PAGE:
A deal that promised to be the largest leveraged buy-out in history might actually be consigned to history, after an auditor said it could not vouch for Bell Canada's solvency if it is taken over by a private equity consortium. The Canadian telecoms giant agreed a takeover at the height of the buy-out boom in July 2007, an acquisition that would have been funded with US$34bn (£22bn) in debt from the US credit markets. But with just weeks to go before the ill-starred deal was finally scheduled to close, KPMG raised a new and potentially fatal hurdle.
The stock market slide of the past few months has meant that the Bell Canada pension fund is now substantially underfunded and at the same time, the market value of the company's assets has also been reduced.
As a result, KPMG will not be able to deliver an opinion that the company would be solvent when it loaded up with new debt, the audit firm said.
Shares in the company – which is formally known as BCE Inc – plunged by 30 per cent, as investors realised that the original agreement set a solvency test as a condition of closing. KPMG's ruling means "the transaction is unlikely to proceed", BCE said.
"We are disappointed with KPMG's preliminary view of post-transaction solvency, which is based on numerous assumptions and methodologies that we are currently reviewing,"
Siim Vanaselja, BCE's chief financial officer said. "The company disagrees that the addition of the leveraged buy-out debt would result in BCE not meeting the technical solvency definition."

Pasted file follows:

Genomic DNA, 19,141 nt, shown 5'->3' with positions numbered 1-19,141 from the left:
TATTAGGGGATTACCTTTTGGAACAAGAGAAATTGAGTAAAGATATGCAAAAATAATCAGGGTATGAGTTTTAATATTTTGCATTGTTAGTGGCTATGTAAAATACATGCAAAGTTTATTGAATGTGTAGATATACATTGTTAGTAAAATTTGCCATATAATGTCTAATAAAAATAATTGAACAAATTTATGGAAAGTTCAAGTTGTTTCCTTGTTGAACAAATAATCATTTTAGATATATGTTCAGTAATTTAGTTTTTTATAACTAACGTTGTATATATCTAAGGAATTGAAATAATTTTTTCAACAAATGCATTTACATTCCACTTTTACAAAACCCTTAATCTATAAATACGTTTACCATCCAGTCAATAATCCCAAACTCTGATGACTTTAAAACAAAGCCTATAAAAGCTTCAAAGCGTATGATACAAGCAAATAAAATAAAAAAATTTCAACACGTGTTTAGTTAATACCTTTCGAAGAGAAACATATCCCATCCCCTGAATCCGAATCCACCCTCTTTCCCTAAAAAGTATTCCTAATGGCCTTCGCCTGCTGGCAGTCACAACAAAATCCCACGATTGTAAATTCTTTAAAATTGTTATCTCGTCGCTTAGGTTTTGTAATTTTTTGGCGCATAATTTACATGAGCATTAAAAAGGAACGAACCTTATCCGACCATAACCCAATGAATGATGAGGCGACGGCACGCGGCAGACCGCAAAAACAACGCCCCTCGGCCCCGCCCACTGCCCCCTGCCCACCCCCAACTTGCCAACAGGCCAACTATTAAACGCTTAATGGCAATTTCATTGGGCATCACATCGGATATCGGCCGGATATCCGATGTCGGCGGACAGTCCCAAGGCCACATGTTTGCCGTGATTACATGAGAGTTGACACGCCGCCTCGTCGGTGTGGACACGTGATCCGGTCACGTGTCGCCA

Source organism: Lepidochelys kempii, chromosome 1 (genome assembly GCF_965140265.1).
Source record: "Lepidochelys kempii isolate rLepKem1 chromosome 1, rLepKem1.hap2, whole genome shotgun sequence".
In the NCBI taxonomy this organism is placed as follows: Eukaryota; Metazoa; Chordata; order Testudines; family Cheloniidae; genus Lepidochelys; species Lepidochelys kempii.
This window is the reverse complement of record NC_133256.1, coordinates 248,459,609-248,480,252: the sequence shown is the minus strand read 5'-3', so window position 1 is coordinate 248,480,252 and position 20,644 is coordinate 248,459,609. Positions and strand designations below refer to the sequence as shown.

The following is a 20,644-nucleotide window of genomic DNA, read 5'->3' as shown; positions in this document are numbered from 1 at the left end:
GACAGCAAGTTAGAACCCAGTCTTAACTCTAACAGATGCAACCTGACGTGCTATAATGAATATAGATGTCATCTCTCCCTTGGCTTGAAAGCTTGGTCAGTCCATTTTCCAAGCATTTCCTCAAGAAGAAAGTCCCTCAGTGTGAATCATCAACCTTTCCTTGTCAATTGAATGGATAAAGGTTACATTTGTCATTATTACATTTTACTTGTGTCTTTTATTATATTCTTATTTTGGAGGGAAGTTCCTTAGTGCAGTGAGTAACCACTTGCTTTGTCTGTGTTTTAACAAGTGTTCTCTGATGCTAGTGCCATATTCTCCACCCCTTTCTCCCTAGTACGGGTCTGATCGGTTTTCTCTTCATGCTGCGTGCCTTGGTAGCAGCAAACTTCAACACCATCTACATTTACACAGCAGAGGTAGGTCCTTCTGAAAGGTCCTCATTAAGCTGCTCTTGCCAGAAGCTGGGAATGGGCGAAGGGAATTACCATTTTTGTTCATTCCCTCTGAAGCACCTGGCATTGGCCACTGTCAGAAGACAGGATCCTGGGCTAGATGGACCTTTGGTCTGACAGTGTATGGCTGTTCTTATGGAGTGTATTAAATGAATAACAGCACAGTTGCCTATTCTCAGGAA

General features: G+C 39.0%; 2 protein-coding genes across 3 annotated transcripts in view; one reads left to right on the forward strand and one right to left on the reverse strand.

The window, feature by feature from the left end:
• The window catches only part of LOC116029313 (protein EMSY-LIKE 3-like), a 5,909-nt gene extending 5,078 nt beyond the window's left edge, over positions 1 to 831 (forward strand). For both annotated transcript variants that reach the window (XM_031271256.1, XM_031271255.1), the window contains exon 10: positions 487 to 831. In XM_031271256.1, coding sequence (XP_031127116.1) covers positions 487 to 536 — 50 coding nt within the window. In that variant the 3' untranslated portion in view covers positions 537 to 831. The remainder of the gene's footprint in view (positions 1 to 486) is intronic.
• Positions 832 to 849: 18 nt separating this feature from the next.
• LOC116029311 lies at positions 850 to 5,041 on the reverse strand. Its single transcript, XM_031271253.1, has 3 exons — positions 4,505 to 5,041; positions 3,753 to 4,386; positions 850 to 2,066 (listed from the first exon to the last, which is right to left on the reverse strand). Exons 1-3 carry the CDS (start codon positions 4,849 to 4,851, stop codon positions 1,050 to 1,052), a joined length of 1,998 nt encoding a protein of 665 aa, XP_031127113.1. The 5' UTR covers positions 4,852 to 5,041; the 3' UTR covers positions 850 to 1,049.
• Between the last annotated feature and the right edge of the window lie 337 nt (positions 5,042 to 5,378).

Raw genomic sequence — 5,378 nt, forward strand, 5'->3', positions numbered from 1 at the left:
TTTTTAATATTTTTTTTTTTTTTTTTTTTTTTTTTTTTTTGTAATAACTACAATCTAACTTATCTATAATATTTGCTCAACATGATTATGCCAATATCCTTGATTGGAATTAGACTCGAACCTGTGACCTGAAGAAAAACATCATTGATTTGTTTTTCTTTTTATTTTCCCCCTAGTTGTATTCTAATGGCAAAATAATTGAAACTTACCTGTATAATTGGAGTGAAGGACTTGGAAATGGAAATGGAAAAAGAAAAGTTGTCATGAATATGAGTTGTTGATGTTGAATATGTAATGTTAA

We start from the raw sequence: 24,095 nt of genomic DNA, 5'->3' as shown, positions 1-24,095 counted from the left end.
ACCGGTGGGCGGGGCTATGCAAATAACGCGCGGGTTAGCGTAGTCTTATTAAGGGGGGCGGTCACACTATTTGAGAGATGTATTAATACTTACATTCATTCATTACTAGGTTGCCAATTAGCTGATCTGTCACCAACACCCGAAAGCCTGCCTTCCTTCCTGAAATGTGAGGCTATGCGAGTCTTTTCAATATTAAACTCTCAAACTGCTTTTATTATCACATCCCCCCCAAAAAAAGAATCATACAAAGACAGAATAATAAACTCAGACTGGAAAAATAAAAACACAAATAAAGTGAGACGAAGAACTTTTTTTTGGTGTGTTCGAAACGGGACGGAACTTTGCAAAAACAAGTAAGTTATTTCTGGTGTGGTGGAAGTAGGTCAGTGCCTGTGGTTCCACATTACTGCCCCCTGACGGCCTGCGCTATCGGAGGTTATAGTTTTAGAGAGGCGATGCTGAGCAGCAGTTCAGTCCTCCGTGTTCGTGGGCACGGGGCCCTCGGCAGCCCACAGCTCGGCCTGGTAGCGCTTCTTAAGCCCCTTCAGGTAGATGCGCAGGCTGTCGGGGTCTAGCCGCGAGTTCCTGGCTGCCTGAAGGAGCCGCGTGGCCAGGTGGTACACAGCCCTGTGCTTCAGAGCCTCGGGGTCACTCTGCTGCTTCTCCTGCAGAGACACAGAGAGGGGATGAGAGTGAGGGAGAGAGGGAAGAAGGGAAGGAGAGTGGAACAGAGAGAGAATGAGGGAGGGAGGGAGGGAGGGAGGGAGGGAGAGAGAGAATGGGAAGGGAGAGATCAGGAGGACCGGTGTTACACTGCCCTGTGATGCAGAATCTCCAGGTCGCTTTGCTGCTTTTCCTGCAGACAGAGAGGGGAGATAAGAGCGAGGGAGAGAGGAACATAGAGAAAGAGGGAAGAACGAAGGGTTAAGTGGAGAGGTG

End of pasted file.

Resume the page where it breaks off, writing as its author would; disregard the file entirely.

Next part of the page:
A consortium led by the Ontario Teachers' Pension Plan and the US private equity firm Providence Equity Partners won agreement to take control of BCE in an auction of the company, beating out better-known rivals including Cerberus Capital Management and Kohlberg Kravis Roberts. With a total value of C$51.7bn (£27.4bn), it was the largest private equity buy-out signed, agreed during a period of rampant deal-doing.
The record set during the previous buy-out boom in the Eighties – by the KKR takeover of RJR Nabisco in a deal immortalised in the 1990 book Barbarians at the Gate – was beaten three times last year.
None of those deals could be signed today, with credit markets having frozen up. Citigroup, which is providing about US$11bn of the US$34bn debt to the Bell Canada consortium, is believed to have already written down the value of those loans, because it can no longer expect to sell them on in the securitised loan market – and it may make a multi-billion dollar windfall if the buy-out does not now go through.
Although Bell Canada management said they would try to change KPMG's mind, analysts said only a sharp rebound by the stock market in the weeks before the scheduled close on 11 December was likely to save the deal.
Wires crossed: Bell Canada buyout
June 2007 The C$51.7bn deal sets a new record for leveraged buy-outs.
February 2008 The telecoms regulator expresses doubts over aspects of the deal, forcing corporate governance changes to boost the influence of Canadians.
May 2008 An appeals court sides with angry bondholders and blocks the deal, prompting the company to go all the way to the Canadian Supreme Court for approval.
July 2008 The buyers and their bank backers force a renegotiation of the terms of the deal, winning an effective price cut by postponing the close and axing remaining dividends.
November 2008 KPMG's refusal to sign off on the company's future solvency could be the final straw.Reuse content